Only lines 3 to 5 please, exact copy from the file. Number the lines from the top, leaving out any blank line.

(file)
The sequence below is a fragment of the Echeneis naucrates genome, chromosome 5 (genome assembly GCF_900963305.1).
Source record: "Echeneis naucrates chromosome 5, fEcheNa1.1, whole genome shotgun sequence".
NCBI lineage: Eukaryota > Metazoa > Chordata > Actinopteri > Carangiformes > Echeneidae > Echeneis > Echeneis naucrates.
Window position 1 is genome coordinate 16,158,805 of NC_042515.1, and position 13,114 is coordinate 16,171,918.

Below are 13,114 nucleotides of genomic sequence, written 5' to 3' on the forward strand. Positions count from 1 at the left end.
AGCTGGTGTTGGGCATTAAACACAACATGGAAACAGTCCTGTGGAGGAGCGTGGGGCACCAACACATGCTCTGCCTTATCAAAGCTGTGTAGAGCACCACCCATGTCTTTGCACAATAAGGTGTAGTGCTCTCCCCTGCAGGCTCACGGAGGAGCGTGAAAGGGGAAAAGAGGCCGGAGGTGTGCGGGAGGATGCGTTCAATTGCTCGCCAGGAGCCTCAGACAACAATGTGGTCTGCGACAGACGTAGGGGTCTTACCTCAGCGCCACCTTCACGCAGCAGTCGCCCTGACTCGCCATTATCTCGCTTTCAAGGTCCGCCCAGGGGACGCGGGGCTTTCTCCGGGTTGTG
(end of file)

NCBI lineage: Eukaryota > Metazoa > Chordata > Actinopteri > Carangiformes > Echeneidae > Echeneis > Echeneis naucrates.
Window position 1 is genome coordinate 16,158,805 of NC_042515.1, and position 13,114 is coordinate 16,171,918.

Below are 13,114 nucleotides of genomic sequence, written 5' to 3' on the forward strand. Positions count from 1 at the left end.